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Control of Blood Sugar Levels
Diabetes mellitus is a chronic disease where there is an abnormality in the body’s ability to maintain blood glucose levels. The cause of blood sugar variations in diabetic patients is their inability to absorb and utilize sugar or carbohydrates inf foods. In patients diagnosed with type 1 diabetes there is a complete absence of insulin since the pancreas fails to produce it in response to carbohydrate intake. This is the primary reason why patients have an uncontrolled high blood sugar level, or hyperglycemia. Biosynthetically produced insulin is given to type I diabetics to maintain normal blood sugar levels.
Type 2 diabetics, on the other hand, can produce insulin but often have an increased resistance to the effects of insulin or an inability of cells to respond to insulin whenever blood glucose levels increase. Since the pancreas is triggered to produce more insulin, whenever there is food intake there may be an unusually high insulin levels which does not effectively cause glucose absorption into the cells. Thus, hyperglycemia results even in the presence of insulin. Oral hypoglycemic agents are usually given to type 2 diabetics to maintain blood glucose levels although some may need insulin.
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Causes of Blood Glucose Variations
As with normal individuals, various factors can be the cause of blood sugar variations in diabetics. The problem lies, however in their ability to control these responses and maintain normal levels.
Causes of increased blood sugar levels or hyperglycemia include:
- Stress causes the release of epinephrine, a stress-response hormone, that leads to increased breakdown of glycogen to glucose and release of fatty acids from fatty tissues. Stress can also bring about a release of cortisol, another hormone that causes release of glucose in the blood and which antagonizes the effects of insulin. Stress can be brought about by different factors like emotional problems, diseases, infections, trauma and surgery.
- Increased food intake – The most immediate cause of hyperglycemia is an increase in sugar intake which is not controlled by internal metabolism.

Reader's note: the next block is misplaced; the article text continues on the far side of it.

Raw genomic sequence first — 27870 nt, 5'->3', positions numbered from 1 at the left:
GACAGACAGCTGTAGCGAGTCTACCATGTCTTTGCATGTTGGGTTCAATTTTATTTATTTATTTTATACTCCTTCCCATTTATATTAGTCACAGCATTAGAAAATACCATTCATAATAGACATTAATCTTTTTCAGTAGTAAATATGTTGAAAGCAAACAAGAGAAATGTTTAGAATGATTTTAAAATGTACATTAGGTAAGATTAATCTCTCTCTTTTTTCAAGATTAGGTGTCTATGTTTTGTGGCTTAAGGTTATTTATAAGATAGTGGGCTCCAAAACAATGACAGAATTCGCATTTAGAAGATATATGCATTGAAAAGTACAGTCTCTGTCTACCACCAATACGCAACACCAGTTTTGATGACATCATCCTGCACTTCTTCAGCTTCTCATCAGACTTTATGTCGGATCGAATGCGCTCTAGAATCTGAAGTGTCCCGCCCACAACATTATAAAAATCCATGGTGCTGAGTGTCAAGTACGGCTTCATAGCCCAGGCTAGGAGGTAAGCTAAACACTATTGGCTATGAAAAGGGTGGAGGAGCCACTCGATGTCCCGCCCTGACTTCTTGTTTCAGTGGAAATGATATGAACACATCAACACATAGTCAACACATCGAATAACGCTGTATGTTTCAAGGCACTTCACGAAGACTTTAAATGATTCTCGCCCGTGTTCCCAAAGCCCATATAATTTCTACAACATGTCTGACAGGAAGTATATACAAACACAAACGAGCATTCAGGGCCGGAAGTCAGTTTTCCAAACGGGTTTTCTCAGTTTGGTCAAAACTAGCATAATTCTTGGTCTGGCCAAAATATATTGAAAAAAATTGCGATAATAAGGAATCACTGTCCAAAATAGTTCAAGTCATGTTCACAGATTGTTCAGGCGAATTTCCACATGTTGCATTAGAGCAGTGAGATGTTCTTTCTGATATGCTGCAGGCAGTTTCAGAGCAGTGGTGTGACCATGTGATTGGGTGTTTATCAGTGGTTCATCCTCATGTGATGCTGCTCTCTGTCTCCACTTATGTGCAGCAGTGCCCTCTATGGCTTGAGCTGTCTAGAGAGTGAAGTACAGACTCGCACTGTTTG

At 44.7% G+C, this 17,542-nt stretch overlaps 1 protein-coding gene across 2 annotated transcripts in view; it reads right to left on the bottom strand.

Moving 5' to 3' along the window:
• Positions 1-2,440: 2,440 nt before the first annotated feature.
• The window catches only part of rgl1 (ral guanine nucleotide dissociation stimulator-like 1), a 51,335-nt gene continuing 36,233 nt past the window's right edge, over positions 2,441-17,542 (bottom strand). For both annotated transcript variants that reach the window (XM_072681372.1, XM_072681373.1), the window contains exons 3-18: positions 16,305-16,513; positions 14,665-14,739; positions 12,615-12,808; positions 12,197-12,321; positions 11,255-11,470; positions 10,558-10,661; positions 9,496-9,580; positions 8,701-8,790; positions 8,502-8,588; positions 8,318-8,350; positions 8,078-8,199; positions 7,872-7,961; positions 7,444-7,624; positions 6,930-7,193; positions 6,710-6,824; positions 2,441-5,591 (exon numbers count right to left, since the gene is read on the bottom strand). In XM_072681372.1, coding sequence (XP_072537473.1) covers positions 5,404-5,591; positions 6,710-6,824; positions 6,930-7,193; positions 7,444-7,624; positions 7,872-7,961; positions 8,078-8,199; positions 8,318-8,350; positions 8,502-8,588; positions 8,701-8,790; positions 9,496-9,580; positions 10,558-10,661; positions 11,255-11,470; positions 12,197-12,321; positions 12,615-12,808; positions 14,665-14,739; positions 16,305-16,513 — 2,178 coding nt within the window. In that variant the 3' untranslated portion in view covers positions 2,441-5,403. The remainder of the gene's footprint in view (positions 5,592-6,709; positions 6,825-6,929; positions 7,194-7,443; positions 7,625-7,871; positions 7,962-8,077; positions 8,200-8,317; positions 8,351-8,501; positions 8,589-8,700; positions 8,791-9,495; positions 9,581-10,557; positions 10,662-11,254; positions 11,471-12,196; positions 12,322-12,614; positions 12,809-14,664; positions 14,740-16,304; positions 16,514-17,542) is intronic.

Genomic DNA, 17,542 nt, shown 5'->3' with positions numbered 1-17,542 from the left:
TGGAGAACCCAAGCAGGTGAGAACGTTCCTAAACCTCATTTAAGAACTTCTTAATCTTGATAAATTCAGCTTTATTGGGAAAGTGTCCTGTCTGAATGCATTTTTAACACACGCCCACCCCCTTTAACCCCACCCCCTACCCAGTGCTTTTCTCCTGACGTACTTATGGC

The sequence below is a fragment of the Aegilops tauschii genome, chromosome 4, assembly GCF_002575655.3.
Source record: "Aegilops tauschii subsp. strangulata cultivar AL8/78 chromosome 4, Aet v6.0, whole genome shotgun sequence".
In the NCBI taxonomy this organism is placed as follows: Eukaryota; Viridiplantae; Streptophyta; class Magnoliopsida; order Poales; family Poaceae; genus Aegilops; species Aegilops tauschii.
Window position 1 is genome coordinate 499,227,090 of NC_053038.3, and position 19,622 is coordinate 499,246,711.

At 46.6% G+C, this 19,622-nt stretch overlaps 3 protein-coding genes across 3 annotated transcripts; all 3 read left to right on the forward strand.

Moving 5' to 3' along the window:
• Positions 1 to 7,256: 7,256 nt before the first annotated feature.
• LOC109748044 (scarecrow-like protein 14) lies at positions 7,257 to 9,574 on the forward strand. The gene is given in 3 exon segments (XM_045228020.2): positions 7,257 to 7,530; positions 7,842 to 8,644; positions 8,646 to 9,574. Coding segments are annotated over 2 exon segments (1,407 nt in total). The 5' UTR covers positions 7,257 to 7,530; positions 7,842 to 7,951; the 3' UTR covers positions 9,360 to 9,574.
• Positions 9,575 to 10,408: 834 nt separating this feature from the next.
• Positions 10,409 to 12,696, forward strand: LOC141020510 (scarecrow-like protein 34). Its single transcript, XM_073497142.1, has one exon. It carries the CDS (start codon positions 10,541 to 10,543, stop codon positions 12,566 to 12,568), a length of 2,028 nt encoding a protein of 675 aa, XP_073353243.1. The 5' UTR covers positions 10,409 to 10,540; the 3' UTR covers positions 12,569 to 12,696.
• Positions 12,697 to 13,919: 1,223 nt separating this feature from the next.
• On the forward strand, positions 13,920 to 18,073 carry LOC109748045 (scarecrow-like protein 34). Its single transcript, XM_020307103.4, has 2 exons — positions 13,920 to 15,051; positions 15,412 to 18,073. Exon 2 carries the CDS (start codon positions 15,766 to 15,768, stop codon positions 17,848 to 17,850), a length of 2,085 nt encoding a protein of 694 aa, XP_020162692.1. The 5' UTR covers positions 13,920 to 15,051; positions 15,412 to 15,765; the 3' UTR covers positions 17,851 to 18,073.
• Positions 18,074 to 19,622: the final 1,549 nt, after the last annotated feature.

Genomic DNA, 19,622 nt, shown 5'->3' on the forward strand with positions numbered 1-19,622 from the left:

- Lack of exercise – Since excess sugars, fat and proteins are stored as glycogen which are then converted to glucose, a lack of exercise coupled with increased food intake can increase blood glucose levels. This is more common in type II diabetics, and they are usually advised to watch their diet and participate in more physical activity and exercise.
- Failure to take prescribed medications is most dangerous especially in type I diabetics
- Failure to adjust dosages or timing of drug administration causes blood glucose levels to rise in response to food intake
Causes of decreased blood sugar levels or hypoglycemia are:
- Fasting, starvation or malnutrition may be due to skipping meals, restricted diet, lack of appetite or any reason to prolong intervals of food intake
- Strenuous activities – if completed without enough food intake before exercise, the body may use up all available blood glucose and suffer from hypoglycemia before the body has a chance to respond to glucagon breakdown of glycogen
- Overdosing of insulin and other hypoglycemic drugs
- Wrong timing and dosage of insulin which may cause inadvertent decrease of blood sugar
- Excessive alcohol consumption – Without sufficient food intake, the liver fails to release glucose from to the blood as needed
- Other diseases like liver disease, kidney disease and pancreatic tumors like insulinoma
- Reactive postprandial hypoglycemia – In patients who have had gastric bypass surgery the body reacts to food intake by releasing too much insulin compared to normal and results in blood sugar levels that are too low.
These show that the inability of a diabetic to properly handle glucose load and the many factors contributing to the cause of blood sugar variations necessitate medical treatment and modifications in lifestyle. Diabetes mellitus is a chronic disease and it is therefore important maintain adequate of control of blood sugar levels to avoid its many complications.
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MayoClinic.com, “Hypoglycemia", http://www.mayoclinic.com/health/hypoglycemia/DS00198/DSECTION=causes
WebMD, “Hyperglycemia and Diabetes", http://diabetes.webmd.com/diabetes-hyperglycemia